India and Vietnam have for long been the victims of Chinese aggression in Asia but if the two countries continue to assert themselves in the South China Sea then it is likely that China will have to mend its ways and come to the dialogue table.
Vietnam despite being smaller in size has shown such spirit to fight for its interest that it may become a symbol of hope in the Southeast Asian Sea and in the South China Sea diplomacy very soon.
India and Japan along with Australia have already started to challenge the acrimonious approach of China towards its neighbors, and it is important to note that the South China Sea has become an increasingly conflict-prone zone due to Chinese aggression that has also drawn the concerned glances from an increasingly weak Washington. With the US President set to visit Vietnam in May this year and an increasing India-Vietnam cooperation, some fireworks in the region can be expected from the Chinese side.
Many political pundits have expressed fear over the escalated tensions in the region with many saying that a war may erupt soon if bigger powers continue to look away while the aggressive Chinese approach puts the sovereignty of the smaller nations at stake. This probably is the reason why an increased Indian and USA presence is being welcomed in the region by countries like Vietnam.
Vietnam, so far, has successfully defended its interests and its aggressive lobbying with powers like India and USA against a heavyweight like China has earned for it respect and admiration in the political circles of India.
Vietnam again showed that it has the nerves to hit back with force when in the repudiation of China’s claims (made by the Chinese President Xi Jinping and Foreign Minister Wang Yi) the Vietnam Pro-temp Leadership Committee went ahead and released a position paper entitled “Chinese Fallacies Regarding the Southeast Asian Sea.”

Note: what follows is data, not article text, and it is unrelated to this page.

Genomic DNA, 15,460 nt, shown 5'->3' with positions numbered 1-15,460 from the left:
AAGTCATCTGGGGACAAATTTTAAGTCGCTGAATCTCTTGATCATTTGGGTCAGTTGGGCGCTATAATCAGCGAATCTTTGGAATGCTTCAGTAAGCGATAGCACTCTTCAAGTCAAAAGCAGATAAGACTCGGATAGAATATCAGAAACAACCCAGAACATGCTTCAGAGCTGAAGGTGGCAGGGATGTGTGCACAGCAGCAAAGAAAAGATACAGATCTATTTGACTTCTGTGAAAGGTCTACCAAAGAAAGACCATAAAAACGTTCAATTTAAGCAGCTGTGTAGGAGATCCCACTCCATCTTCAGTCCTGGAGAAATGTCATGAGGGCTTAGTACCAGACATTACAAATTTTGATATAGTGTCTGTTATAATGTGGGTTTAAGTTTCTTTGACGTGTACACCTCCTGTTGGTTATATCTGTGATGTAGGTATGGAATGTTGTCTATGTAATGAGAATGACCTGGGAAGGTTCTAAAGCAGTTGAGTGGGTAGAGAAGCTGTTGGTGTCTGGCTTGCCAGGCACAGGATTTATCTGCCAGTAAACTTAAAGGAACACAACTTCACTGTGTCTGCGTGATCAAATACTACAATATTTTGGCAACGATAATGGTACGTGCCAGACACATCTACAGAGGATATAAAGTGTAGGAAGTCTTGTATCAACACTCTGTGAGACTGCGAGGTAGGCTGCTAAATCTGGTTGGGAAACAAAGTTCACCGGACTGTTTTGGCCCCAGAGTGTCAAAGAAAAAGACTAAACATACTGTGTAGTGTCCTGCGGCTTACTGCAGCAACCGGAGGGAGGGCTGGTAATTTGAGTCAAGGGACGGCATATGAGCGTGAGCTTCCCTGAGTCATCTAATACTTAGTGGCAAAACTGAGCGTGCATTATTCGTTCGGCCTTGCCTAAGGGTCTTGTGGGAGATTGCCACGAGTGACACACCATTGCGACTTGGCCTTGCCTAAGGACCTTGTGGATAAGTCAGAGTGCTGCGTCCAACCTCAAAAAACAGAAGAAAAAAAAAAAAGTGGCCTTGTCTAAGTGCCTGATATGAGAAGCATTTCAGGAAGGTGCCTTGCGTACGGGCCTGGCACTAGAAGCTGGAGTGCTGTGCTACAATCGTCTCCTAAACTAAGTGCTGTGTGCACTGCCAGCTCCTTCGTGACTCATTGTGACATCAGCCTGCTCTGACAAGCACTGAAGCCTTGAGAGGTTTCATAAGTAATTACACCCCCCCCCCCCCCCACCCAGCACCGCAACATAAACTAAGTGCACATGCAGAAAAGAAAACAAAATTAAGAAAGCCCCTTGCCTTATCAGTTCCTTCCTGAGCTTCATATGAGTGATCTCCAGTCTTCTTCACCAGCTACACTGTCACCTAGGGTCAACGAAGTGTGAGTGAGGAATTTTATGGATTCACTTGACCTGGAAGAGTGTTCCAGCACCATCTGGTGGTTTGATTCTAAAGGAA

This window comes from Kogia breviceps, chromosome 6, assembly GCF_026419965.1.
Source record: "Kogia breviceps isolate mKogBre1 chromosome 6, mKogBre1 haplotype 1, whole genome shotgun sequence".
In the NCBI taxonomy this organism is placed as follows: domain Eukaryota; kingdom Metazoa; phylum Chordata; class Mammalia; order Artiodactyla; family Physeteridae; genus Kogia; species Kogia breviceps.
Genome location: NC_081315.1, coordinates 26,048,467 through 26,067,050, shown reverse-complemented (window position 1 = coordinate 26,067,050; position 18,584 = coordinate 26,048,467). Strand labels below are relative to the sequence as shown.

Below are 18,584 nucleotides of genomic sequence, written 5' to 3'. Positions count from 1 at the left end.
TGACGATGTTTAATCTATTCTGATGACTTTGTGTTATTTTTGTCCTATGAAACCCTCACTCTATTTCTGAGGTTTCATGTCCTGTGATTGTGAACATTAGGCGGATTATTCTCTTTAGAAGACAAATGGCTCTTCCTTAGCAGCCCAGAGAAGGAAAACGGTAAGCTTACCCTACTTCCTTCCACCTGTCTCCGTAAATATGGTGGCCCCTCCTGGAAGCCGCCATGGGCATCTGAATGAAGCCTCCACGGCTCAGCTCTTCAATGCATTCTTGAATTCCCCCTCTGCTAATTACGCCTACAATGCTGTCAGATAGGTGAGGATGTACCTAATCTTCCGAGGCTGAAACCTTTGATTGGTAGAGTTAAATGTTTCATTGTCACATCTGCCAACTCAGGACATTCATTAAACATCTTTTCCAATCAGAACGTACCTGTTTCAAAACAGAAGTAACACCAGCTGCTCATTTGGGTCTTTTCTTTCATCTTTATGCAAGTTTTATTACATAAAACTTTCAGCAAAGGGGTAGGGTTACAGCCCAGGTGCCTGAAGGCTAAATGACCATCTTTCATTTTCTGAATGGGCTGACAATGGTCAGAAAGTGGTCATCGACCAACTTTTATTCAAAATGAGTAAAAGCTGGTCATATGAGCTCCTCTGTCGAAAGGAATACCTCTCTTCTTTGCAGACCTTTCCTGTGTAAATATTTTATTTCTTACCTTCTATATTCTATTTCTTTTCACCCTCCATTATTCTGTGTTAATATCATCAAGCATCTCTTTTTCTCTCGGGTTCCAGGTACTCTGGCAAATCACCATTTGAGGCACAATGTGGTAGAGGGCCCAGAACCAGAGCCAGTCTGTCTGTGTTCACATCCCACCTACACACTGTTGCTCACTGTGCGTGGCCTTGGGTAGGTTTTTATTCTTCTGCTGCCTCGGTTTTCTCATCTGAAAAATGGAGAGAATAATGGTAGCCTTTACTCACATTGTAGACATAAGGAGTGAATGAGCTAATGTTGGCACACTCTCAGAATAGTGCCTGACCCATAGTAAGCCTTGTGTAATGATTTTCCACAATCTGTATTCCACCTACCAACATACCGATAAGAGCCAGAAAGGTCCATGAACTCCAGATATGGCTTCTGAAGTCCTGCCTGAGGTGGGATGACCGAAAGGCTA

This paper in detail describes how until the early twentieth century Chinese maps themselves define Hainan Island as the southernmost territory of China, how Guangdong authorities used to refer shipwrecks to Vietnamese authorities, how false claims were made by China in the last century, how even the Chinese names for many islands and features in the Paracels and the Spratly Islands were recent transcriptions or translations from Western names and how the Chinese occupation of the Paracels, for instance, was fought off by the Vietnamese navy even in the waning days of the Vietnam War.
The paper also delves into the Western misconceptions and concessions made to China’s claims that it believes are ‘unwarranted.’
In conclusion, the paper calls for the renaming of the South (China) Sea as the “Southeast Asian Sea,” for increased cooperation among ASEAN countries in the face of the Chinese threat and an increased militarization of that international body of water, for challenging the Chinese nine-dash line, for strengthening alliance with major powers other than China, and for seeking peaceful ways to stop Chinese aggression in the area based on the 1982 UN Convention on the Law of the Sea (UNCLOS).
But what perhaps should worry China is the growing Indian interest in the region.
It also goes in India’s favor that it shares cordial relations with almost all members of the regional grouping ASEAN and its presence is important to thwart Chinese aggression against smaller neighbors.
It is important to note here that Philippines, Japan, Australia, USA, and Vietnam have regularly appreciated India’s approach towards this region and have welcomed its presence, much to the discomfort of the Dragon.
At the meeting of ASEAN Ministers on the 8th Delhi Dialogue, Indian External Affairs Minister Sushma Swaraj met with the Deputy Foreign Minister Le Hoai Trung while earlier Vietnam had called upon Indian companies to invest in the nation.
India’s approach to the South China Sea was praised by the Vietnamese Ambassador to India Ton Sinh Thanh when he attended a workshop on the topic “The South China Sea: Security and economic implications.”
Ton had underscored India’s interest when he called the security of the sea routes in the Asia-Pacific ‘essential’ for the Indian economy. He had explained that the majority of the Indian global trade flows across the straits of Malacca and beyond.
He also praised the settlement of the maritime dispute between India and Bangladesh in the Bay of Bengal in which the two sides amicably settled their differences by using the UN’s Arbitration Tribunal. This he felt should be done in the South China Sea as well, unfortunately, China to follow this approach so Vietnam’s hopes won’t bear fruits.
But what is for sure is that the Vietnam-India relations are bound to improve in the days to come and so are the marks that India leaves in this region. Let us hope that both the countries remain committed to it in the face of Dragon’s antics.